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At the height of the Cold War, my father decided, like so many others in the forgotten corners of the world, that his yearning - his dream - required the freedom and opportunity promised by the West. And so he wrote letter after letter to universities all across America until somebody, somewhere answered his prayer for a better life.


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That is why I'm here. And you are here because you too know that yearning. This city, of all cities, knows the dream of freedom. And you know that the only reason we stand here tonight is because men and women from both of our nations came together to work, and struggle, and sacrifice for that better life.


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Ours is a partnership that truly began sixty years ago this summer, on the day when the first American plane touched down at Templehof.


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On that day, much of this continent still lay in ruin. The rubble of this city had yet to be built into a wall. The Soviet shadow had swept across Eastern Europe, while in the West, America, Britain, and France took stock of their losses, and pondered how the world might be remade.


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This is where the two sides met. And on the twenty-fourth of June, 1948, the Communists chose to blockade the western part of the city. They cut off food and supplies to more than two million Germans in an effort to extinguish the last flame of freedom in Berlin.


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The size of our forces was no match for the much larger Soviet Army. And yet retreat would have allowed Communism to march across Europe. Where the last war had ended, another World War could have easily begun. All that stood in the way was Berlin.


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And that's when the airlift began - when the largest and most unlikely rescue in history brought food and hope to the people of this city.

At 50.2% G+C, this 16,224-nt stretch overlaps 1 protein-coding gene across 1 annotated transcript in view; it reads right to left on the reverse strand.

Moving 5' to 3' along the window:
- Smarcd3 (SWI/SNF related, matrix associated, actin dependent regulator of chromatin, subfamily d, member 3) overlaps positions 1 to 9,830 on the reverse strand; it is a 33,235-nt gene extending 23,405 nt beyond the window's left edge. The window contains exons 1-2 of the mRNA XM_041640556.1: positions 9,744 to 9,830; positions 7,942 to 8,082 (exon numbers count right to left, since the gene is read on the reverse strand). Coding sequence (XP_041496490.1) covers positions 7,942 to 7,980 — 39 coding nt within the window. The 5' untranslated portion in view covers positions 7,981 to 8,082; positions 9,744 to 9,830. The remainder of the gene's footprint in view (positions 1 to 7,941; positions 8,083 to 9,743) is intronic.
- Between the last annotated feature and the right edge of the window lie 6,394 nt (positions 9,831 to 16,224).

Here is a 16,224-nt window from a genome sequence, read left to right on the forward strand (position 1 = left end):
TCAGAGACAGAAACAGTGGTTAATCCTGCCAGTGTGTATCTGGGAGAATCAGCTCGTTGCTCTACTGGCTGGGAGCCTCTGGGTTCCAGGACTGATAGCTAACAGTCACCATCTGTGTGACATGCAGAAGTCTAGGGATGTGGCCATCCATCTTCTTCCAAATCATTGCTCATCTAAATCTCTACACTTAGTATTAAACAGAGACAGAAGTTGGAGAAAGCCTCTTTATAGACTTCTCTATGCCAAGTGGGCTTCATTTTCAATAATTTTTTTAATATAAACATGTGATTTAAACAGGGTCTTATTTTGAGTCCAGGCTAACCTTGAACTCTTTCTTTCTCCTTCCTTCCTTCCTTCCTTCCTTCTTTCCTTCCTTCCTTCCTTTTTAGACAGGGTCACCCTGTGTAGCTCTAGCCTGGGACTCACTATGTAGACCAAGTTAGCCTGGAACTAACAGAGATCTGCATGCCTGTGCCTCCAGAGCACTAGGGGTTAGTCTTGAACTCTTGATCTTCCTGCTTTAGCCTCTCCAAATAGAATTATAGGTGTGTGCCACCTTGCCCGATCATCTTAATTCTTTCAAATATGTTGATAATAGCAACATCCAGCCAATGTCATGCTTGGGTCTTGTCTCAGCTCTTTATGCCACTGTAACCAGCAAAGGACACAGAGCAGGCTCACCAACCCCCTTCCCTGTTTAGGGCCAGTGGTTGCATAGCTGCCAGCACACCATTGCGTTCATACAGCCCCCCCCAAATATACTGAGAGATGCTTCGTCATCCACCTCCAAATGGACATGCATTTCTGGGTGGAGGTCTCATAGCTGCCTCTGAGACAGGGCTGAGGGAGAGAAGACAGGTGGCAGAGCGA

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The odds were stacked against success. In the winter, a heavy fog filled the sky above, and many planes were forced to turn back without dropping off the needed supplies. The streets where we stand were filled with hungry families who had no comfort from the cold.


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But in the darkest hours, the people of Berlin kept the flame of hope burning. The people of Berlin refused to give up. And on one fall day, hundreds of thousands of Berliners came here, to the Tiergarten, and heard the city's mayor implore the world not to give up on freedom. "There is only one possibility," he said. "For us to stand together united until this battle is won...The people of Berlin have spoken. We have done our duty, and we will keep on doing our duty. People of the world: now do your duty...People of the world, look at Berlin!"


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People of the world - look at Berlin!


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Look at Berlin, where Germans and Americans learned to work together and trust each other less than three years after facing each other on the field of battle.


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Look at Berlin, where the determination of a people met the generosity of the Marshall Plan and created a German miracle; where a victory over tyranny gave rise to NATO, the greatest alliance ever formed to defend our common security.


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Look at Berlin, where the bullet holes in the buildings and the somber stones and pillars near the Brandenburg Gate insist that we never forget our common humanity.


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People of the world - look at Berlin, where a wall came down, a continent came together, and history proved that there is no challenge too great for a world that stands as one.


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Sixty years after the airlift, we are called upon again. History has led us to a new crossroad, with new promise and new peril. When you, the German people, tore down that wall - a wall that divided East and West; freedom and tyranny; fear and hope - walls came tumbling down around the world. From Kiev to Cape Town, prison camps were closed, and the doors of democracy were opened. Markets opened too, and the spread of information and technology reduced barriers to opportunity and prosperity. While the 20th century taught us that we share a common destiny, the 21st has revealed a world more intertwined than at any time in human history.